Deborah Blum, a Pulitzer Prize-winning science journalist and the author of The Poisoner’s Handbook, will speak on Monday, February 11, 2013, at 5 p.m. in Room 201 at the Class of 1978 Life Sciences Center. Blum will speak about poisons, science communication, and chemistry at the event, which is free and open to the public.
“Blum has come to Dartmouth to interview our researchers for an article she is doing for Discover Magazine on arsenic in food,” says Laurie Rardin, research translation coordinator of the Dartmouth Toxic Metals Superfund Research Program. “We wanted the Dartmouth community to benefit from her vast experience in communicating science to lay audiences, so we asked her if she would be willing to do a public talk.”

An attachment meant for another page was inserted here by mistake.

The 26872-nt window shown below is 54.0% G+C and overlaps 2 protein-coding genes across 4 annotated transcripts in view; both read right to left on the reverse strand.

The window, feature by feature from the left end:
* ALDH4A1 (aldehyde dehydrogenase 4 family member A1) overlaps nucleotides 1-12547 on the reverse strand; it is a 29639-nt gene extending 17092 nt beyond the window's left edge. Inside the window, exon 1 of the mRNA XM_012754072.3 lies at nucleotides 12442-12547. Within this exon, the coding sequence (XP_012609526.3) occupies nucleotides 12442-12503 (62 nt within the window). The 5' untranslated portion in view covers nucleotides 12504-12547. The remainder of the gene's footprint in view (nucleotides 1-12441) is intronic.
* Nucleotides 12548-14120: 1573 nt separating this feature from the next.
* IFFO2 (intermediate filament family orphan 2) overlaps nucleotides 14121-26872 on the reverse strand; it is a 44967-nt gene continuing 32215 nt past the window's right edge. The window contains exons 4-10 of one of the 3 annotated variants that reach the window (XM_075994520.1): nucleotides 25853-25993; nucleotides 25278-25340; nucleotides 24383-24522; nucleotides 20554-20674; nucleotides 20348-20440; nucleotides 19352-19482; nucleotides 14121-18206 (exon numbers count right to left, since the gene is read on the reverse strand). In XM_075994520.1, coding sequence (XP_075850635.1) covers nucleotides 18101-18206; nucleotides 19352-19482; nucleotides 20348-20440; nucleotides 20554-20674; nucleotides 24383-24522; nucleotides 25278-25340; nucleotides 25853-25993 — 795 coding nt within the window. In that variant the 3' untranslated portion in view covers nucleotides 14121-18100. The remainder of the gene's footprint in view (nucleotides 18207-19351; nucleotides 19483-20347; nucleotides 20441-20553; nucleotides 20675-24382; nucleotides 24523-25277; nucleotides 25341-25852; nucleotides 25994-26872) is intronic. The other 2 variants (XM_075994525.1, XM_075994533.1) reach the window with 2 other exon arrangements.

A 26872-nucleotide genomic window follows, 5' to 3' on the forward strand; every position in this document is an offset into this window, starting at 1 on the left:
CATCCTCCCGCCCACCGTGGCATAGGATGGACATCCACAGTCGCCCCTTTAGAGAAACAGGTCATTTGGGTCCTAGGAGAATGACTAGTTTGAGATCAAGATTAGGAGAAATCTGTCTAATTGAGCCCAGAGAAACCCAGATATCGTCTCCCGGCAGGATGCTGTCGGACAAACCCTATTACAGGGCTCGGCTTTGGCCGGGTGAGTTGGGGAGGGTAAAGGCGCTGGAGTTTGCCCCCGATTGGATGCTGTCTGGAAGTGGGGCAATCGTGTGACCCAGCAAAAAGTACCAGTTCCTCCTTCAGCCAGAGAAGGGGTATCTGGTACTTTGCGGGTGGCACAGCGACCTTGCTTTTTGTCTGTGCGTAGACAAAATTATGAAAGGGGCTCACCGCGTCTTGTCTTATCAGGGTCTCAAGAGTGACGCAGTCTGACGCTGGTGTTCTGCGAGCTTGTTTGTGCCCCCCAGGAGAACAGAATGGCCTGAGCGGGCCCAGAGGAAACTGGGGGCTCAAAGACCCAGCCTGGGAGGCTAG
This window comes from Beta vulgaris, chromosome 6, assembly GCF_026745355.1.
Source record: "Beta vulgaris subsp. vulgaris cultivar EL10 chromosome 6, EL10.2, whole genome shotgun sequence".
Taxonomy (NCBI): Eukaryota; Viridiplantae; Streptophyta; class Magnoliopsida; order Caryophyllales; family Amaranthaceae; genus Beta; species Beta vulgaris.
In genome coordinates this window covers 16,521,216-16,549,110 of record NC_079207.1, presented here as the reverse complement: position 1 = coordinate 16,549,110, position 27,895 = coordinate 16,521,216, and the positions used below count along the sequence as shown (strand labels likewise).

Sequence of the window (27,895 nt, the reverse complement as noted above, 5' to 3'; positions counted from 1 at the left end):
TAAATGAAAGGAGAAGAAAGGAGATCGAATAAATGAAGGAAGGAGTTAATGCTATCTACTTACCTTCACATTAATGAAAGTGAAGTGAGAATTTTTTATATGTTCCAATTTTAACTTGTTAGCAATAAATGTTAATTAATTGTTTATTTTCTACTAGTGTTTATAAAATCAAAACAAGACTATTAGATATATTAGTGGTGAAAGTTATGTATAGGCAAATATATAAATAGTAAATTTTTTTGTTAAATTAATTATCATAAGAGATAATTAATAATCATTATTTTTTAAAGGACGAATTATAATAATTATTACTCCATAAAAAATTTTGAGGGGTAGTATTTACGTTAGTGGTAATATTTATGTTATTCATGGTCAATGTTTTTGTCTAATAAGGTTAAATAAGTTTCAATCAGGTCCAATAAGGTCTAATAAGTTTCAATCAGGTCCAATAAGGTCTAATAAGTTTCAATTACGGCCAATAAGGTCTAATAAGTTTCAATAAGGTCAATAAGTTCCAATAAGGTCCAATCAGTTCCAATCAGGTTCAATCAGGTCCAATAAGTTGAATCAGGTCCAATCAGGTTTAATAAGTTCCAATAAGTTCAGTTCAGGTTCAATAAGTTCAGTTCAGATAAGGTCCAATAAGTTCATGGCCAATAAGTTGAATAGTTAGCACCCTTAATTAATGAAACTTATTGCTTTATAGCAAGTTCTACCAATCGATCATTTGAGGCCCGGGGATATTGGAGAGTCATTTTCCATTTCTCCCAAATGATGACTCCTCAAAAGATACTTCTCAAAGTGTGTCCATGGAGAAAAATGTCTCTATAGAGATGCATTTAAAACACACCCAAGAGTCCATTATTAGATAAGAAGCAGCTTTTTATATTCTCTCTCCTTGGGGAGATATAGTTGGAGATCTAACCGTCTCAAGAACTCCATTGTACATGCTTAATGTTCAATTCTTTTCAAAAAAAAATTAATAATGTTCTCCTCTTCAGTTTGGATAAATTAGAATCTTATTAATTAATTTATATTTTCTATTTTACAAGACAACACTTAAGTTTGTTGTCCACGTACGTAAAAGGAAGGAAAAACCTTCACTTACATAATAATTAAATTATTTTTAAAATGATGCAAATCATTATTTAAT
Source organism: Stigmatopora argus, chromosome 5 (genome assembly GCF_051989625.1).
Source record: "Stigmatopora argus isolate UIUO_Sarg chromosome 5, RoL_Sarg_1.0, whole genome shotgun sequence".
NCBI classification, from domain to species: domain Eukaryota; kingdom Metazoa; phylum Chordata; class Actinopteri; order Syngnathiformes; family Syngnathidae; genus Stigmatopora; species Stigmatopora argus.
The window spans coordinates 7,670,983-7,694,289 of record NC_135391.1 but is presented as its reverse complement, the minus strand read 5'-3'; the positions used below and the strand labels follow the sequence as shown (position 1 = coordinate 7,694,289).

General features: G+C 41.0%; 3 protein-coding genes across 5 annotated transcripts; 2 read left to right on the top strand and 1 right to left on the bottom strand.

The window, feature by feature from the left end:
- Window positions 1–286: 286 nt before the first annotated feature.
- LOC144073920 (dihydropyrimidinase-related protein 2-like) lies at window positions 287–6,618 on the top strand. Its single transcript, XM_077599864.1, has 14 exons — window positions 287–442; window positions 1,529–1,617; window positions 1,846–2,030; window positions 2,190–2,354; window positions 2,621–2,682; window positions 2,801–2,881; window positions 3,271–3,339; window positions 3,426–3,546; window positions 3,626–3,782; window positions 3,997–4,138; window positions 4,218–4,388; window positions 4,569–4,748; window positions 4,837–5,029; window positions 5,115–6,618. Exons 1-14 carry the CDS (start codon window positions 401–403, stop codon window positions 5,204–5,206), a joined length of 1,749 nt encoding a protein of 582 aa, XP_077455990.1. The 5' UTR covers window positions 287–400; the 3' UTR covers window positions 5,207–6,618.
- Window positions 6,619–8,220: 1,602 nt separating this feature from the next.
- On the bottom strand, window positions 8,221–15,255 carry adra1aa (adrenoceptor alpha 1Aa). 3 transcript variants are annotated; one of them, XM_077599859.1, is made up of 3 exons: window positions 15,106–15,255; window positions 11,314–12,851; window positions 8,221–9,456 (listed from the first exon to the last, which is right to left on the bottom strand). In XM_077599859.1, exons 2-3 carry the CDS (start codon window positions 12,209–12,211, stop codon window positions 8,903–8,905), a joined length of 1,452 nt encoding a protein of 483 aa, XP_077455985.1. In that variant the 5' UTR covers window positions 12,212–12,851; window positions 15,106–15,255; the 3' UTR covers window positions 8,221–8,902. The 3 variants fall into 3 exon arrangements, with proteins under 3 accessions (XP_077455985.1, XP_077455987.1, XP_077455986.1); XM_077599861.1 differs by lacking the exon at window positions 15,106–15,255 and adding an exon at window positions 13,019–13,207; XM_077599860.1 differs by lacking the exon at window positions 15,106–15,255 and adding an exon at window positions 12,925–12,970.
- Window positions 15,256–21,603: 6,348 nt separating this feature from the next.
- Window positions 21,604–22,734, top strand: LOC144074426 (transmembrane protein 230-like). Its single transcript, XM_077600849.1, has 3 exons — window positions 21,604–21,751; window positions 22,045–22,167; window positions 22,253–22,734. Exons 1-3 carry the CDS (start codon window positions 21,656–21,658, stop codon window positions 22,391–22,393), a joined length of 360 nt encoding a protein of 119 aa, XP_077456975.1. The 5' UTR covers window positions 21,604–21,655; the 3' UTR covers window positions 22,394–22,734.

Blum, the Helen Firstbrook Franklin Professor of Journalism at the University of Wisconsin, attended the University of Georgia and graduated in 1976 with a major in journalism and a double minor in political science and anthropology. She has written for The New York Times, The Wall Street Journal, Scientific American, and New Scientist, among other publications. She has served as co-editor of a widely used guide to science journalism, A Field Guide for Science Writers.
The Poisoner’s Handbook, published in 2010, was named one of the top 100 books of the year by Amazon. The following year it became a New York Times paperback best seller. The book follows two exceptionally determined scientists who, in the 1920s and 30s, sought to put an end to the golden age of poisoners—the period from the turn of the 20th century to World War II, prior to development of analytical techniques that chemically identify toxic substances used in homicides.